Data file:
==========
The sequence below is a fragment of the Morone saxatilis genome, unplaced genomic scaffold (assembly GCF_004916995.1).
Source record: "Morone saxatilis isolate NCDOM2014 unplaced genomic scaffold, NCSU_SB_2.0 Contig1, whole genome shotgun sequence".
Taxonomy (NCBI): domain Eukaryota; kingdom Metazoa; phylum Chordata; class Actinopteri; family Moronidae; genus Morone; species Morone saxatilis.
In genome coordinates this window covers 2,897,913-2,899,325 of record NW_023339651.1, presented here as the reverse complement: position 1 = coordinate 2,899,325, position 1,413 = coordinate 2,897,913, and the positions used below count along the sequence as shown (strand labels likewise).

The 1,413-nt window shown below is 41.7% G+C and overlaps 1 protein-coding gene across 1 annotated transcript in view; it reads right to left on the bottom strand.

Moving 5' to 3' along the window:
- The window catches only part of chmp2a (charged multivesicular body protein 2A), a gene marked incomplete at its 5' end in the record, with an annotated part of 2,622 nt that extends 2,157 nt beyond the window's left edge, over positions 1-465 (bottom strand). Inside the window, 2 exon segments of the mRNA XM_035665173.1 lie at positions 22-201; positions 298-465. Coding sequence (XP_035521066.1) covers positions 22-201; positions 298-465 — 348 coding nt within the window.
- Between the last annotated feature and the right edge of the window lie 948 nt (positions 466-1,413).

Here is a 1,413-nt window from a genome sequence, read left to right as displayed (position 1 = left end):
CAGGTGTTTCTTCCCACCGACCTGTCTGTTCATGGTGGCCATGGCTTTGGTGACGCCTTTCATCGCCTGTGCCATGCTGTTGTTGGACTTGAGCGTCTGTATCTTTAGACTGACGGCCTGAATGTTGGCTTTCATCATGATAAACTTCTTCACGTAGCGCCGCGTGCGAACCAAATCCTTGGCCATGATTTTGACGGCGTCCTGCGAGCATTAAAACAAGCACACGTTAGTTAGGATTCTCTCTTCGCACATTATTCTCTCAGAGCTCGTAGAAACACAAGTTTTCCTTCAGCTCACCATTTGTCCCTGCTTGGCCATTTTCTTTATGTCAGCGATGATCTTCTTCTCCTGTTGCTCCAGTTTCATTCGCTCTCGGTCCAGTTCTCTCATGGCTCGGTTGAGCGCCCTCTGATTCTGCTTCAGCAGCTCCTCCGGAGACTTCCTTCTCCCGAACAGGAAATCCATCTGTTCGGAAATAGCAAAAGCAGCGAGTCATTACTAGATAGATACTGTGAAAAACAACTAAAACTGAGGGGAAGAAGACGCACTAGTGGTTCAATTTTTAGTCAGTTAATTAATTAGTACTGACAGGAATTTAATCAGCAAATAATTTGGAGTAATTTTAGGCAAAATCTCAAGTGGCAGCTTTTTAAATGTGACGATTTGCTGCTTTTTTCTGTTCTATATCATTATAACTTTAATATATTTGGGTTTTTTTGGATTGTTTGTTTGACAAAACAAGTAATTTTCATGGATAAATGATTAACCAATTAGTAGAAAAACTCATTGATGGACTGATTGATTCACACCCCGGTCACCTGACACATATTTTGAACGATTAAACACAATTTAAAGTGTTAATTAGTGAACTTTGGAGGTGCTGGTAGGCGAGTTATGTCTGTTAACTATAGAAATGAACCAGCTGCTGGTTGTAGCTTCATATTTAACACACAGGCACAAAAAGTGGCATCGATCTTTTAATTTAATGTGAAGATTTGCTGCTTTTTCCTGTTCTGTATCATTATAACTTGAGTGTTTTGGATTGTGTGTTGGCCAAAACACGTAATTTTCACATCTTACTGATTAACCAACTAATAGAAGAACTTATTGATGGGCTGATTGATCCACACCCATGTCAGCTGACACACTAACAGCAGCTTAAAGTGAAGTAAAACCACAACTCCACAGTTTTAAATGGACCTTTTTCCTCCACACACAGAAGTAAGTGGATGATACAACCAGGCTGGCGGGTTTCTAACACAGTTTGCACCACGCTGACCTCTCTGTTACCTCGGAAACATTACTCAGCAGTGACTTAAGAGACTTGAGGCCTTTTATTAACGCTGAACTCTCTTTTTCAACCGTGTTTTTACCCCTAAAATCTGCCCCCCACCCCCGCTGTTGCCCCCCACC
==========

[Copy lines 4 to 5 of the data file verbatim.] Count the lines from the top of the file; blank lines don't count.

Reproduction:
In genome coordinates this window covers 2,897,913-2,899,325 of record NW_023339651.1, presented here as the reverse complement: position 1 = coordinate 2,899,325, position 1,413 = coordinate 2,897,913, and the positions used below count along the sequence as shown (strand labels likewise).

The 1,413-nt window shown below is 41.7% G+C and overlaps 1 protein-coding gene across 1 annotated transcript in view; it reads right to left on the bottom strand.